Please use this identifier to cite or link to this item: http://hdl.handle.net/2440/36829
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Type: Journal article
Title: The uncertain blitzkrieg of Pleistocene megafauna
Author: Brook, B.
Bowman, M.
Citation: Journal of Biogeography, 2004; 31(4):517-523
Publisher: Blackwell Science Ltd
Issue Date: 2004
ISSN: 0305-0270
Statement of
Responsibility: 
Barry W. Brook and David M. J. S. Bowman
Abstract: We investigated, using meta-analysis of empirical data and population modelling, plausible scenarios for the cause of late Pleistocene global mammal extinctions. We also considered the rate at which these extinctions may have occurred, providing a test of the so-called 'blitzkrieg' hypothesis, which postulates a rapid, anthropogenically driven, extinction event. The empirical foundation for this work was a comprehensive data base of estimated body masses of mammals, comprising 198 extinct and 433 surviving species > 5 kg, which we compiled through an extensive literature search. We used mechanistic population modelling to simulate the role of human hunting efficiency, meat off-take, relative naivety of prey to invading humans, variation in reproductive fitness of prey and deterioration of habitat quality (due to either anthropogenic landscape burning or climate change), and explored the capacity of different modelling scenarios to recover the observed empirical relationship between body mass and extinction proneness. For the best-fitting scenarios, we calculated the rate at which the extinction event would have occurred. All of the modelling was based on sampling randomly from a plausible range of parameters (and their interactions), which affect human and animal population demographics. Our analyses of the empirical data base revealed that the relationship between body mass and extinction risk relationship increases continuously from small- to large-sized animals, with no clear 'megafaunal' threshold. A logistic ancova model incorporating body mass and geography (continent) explains 92% of the variation in the observed extinctions. Population modelling demonstrates that there were many plausible mechanistic scenarios capable of reproducing the empirical body mass–extinction risk relationship, such as specific targeting of large animals by humans, or various combinations of habitat change and opportunistic hunting. Yet, given the current imperfect knowledge base, it is equally impossible to use modelling to isolate definitively any single scenario to explain the observed extinctions. However, one universal prediction, which applied in all scenarios in which the empirical distribution was correctly predicted, was for the extinctions to be rapid following human arrival and for surviving fauna to be suppressed below their pre-'blitzkrieg' densities. In sum, human colonization in the late Pleistocene almost certainly triggered a 'blitzkrieg' of the 'megafauna', but the operational details remain elusive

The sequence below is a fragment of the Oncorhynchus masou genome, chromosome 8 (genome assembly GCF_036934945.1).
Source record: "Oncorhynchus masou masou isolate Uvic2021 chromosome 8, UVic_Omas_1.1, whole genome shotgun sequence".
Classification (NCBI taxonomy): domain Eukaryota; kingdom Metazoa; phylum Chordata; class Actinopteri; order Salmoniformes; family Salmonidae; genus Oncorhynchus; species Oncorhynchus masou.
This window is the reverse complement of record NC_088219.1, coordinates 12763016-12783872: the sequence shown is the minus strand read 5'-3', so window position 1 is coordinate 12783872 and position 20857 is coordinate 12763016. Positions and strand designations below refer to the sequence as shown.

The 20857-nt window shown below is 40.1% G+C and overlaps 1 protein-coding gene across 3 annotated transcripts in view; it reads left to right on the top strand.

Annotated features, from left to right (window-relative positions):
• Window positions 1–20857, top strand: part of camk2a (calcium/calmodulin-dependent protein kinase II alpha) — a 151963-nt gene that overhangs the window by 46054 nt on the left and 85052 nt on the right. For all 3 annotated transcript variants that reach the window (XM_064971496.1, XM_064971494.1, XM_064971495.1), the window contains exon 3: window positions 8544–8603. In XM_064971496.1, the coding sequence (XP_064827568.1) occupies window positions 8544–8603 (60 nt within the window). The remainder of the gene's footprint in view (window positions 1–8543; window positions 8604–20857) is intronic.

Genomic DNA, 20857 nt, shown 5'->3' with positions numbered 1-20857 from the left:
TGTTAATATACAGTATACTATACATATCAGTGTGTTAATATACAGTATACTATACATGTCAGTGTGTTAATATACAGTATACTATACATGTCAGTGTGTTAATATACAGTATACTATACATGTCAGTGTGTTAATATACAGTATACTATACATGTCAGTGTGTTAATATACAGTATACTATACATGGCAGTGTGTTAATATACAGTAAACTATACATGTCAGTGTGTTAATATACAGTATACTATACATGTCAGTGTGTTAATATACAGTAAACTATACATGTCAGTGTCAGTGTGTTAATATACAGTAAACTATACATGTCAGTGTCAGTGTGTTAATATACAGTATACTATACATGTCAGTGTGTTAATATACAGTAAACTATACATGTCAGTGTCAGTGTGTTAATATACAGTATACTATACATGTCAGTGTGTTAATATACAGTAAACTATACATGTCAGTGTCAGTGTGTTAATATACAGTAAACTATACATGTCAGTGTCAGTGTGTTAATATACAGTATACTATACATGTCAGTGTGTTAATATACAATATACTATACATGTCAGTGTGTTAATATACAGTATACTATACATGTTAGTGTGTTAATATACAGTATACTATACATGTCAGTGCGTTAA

Description: The definitive version is available at www.blackwell-synergy.com
RMID: 0020065836
DOI: 10.1046/j.1365-2699.2003.01028.x
Appears in Collections:Earth and Environmental Sciences publications
Environment Institute Leaders publications

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